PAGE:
DIY Co., the education tech startup led by Vimeo designer and co-founder Zach Klein, has launched a new online learning platform for kids called JAM.com.
The company also quietly closed a $4 million round of venture funding led by Learn Capital, and joined by Spark Capital, at the end of 2015 to support the development of JAM, Klein told TechCrunch.
Courses on DIY’s new site JAM were created for kids up to age 14. Klein said, “There’s a huge landscape of skills worth kids learning now that schools aren’t teaching, and a new set of teachers who aren’t full-time educators willing to help them.”
So far, courses on JAM include titles like: How to Invent Your Own Machines, Become a Pro Chef, and Become an Animator.
The animation course, which DIY developed and is promoting in a partnership with Cartoon Network, is free for any students and parents who sign them up to take it. Others cost $99 for a course that is available to students for up to one year, with a 7-day free trial period to start.
One of the creative talents behind the animated series Adventure Time on the Cartoon Network, Julia Pott, helped develop JAM’s animation course. Pott also appears in the video portions of the JAM course.
DIY produces all of its JAM courses with hand-picked instructors, some of them on staff at DIY and others who are experts in a given field like Pott. The startup generates revenue from the purchases of courses.
Klein has committed to keep all of the company’s apps and sites free of advertising, and will not sell user data, he said.
Cartoon Network President Christina Miller said that at least three students will have the chance to see the animations they create for this course promoted via the Cartoon Network’s online properties, and even possibly on air in interstitials if they are exceptional.
Pott will review the animations and determine which should be considered for such Cartoon Network promotions.
The Turner Brodcasting-owned network has committed $30 million to projects that specifically support “STEAM” — science, tech, engineering, arts and math—skills and concepts to kids and its audience. DIY Co. is a partner it has already worked with in the past via this STEAM initiative.
Miller said, “Coding is as much about the art class of the future as it is about scientists and engineers. We want to make sure we raise up the next generation of animators, and inspire kids. We reached out to DIY because we liked what they are doing around community.”
Learn Capital’s Rob Hutter said his firm funded DIY in part to help it launch JAM. Moving forward, he expects the New York-based startup to develop additional courses and amass feedback from families on existing courses.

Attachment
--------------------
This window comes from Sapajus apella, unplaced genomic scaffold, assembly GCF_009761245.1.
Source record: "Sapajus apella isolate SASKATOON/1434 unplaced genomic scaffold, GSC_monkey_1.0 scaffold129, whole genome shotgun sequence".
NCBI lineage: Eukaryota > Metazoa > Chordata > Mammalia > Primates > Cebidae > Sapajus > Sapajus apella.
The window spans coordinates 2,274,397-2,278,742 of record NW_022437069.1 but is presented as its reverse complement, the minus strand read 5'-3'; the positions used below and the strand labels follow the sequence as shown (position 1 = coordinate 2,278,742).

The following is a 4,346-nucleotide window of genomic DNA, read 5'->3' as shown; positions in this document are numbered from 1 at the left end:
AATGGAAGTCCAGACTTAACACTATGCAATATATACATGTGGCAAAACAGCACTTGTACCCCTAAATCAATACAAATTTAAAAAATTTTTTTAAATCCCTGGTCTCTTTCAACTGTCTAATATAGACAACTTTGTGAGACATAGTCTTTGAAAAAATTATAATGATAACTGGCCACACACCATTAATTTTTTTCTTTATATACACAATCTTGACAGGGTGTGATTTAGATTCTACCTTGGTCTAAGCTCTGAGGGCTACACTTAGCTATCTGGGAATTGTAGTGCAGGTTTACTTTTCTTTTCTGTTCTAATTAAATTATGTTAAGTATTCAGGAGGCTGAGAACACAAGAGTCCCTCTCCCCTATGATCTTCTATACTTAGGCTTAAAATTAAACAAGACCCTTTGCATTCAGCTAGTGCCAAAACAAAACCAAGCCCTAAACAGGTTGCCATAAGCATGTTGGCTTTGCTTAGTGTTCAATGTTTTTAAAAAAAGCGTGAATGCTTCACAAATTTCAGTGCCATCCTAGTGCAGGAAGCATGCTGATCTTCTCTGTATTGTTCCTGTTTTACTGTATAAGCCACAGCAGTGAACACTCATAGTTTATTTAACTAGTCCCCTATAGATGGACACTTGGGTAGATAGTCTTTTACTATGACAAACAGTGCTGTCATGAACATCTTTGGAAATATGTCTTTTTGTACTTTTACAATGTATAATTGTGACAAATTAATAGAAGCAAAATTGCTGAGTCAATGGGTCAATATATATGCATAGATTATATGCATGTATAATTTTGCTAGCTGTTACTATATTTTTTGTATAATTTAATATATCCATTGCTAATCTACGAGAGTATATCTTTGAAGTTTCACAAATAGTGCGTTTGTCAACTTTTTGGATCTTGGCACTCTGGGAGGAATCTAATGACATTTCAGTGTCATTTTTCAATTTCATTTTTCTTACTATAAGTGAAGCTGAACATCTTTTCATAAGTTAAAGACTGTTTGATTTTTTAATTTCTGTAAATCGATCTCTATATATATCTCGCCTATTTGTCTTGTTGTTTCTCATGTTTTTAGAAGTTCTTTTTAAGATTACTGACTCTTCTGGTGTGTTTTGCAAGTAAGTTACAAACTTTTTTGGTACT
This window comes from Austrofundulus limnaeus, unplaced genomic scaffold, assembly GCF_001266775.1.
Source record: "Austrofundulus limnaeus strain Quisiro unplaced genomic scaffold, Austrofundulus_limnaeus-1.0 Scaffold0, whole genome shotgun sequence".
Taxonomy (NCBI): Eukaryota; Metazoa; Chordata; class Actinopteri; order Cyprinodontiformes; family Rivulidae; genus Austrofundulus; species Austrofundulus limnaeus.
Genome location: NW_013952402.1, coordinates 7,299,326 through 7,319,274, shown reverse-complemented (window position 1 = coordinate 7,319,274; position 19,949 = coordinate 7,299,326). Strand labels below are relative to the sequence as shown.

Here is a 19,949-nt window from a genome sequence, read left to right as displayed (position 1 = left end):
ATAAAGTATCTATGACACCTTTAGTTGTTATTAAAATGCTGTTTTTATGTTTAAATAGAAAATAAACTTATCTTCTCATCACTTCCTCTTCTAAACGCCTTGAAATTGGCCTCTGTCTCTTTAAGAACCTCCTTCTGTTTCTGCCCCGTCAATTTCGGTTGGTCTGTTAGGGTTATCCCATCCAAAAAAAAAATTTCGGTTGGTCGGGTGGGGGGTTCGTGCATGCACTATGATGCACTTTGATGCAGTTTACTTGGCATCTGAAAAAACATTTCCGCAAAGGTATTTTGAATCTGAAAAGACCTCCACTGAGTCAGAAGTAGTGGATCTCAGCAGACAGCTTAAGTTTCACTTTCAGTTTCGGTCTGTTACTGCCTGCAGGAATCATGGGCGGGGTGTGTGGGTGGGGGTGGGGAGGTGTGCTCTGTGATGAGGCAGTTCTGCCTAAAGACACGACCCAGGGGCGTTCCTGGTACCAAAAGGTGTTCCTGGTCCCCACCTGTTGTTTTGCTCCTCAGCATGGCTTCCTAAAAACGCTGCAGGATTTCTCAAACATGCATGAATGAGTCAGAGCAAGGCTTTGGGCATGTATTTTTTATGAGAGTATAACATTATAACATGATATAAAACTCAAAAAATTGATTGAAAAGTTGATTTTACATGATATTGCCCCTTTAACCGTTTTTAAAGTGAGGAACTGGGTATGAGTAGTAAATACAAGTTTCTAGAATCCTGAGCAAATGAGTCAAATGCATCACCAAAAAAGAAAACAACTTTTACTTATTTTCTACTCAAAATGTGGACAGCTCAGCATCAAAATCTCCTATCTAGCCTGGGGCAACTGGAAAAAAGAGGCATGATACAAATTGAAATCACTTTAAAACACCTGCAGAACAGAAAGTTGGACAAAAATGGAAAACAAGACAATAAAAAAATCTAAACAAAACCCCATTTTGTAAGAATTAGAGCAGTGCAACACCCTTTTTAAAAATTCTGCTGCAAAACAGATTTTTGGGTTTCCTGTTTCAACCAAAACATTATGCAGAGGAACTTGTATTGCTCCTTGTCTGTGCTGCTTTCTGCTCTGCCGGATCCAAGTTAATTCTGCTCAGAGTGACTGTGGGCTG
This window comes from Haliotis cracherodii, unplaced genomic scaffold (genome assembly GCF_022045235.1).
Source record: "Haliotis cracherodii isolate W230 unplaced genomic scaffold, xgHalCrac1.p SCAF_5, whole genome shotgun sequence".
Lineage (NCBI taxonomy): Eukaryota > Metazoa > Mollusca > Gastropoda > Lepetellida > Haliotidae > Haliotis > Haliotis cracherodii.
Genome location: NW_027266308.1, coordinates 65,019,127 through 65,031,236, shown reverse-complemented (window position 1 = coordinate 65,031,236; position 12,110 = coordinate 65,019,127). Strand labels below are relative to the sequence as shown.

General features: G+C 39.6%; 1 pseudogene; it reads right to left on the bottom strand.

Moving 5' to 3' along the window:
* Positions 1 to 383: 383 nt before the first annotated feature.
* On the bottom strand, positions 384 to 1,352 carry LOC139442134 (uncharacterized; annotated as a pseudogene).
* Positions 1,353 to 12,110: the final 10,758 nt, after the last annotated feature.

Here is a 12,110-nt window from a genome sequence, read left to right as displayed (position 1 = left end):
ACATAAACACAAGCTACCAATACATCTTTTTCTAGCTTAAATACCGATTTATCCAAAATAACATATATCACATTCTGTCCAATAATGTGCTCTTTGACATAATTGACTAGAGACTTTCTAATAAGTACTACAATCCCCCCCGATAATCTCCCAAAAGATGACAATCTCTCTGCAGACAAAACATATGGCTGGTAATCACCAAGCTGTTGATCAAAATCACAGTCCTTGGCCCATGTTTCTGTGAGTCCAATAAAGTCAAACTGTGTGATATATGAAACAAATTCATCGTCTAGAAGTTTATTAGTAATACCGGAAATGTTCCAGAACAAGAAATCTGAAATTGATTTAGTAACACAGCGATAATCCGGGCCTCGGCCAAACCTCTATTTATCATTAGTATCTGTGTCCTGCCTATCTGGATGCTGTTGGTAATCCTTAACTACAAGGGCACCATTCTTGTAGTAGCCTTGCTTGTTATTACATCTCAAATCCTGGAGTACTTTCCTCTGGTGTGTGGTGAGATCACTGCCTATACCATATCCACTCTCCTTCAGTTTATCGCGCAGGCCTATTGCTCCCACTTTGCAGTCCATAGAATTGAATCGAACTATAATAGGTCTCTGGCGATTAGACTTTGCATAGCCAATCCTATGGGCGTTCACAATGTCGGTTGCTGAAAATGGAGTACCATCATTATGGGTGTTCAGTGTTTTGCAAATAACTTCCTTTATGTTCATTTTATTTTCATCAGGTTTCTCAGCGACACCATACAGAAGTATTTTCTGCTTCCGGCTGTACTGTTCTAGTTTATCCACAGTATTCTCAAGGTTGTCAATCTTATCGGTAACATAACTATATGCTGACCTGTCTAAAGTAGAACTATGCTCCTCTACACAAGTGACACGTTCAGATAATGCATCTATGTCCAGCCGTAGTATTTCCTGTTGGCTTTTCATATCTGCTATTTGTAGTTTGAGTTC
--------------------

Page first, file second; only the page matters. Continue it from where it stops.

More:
DIY Co.’s approach is mobile-centric, the investor noted, which makes it appealing to kids who often have a primary internet access point through a tablet or smartphone outside of school.
Klein added that JAM courses include more than just videos and interactive quizzes that other more simplistic apps are offering.
Kids interact with JAM courses through a bot interface. It helps answer basic questions and advance them through various activities they need to complete these or master a new skill.
The bot and course content directs them, at times, to go away from their screens into the real world to get things done. That’s important in an era where kids are already spending perhaps too much time in front of screens.
Additionally, when a kid joins a course on JAM they join a community online. Their work for the course can be seen by everyone. When a kid begins a new quest, or section of a course, JAM prompts them to take a look at work by other members to get them inspired.
“We see ourselves helping parents to provide good screen time options for their kids. After they go offline and do something in the real world, then they can come back to the screen to report it to the community,” Klein said.
In the future, DIY Co. aims to make its bot interface more sophisticated, using artificial intelligence, so that kids who have a lot of seemingly tangential questions, can interrupt a course, and speak with the JAM bots as they would an understanding parent or teacher.
JAM is a distinct site from the company’s original social network for kids, DIY.org, which is also centered around learning and kids’ creative or intellectual interests. That site remains completely free, and ad-free, for users and open to any kids whether they take JAM courses or not.
Featured Image: DIY Co.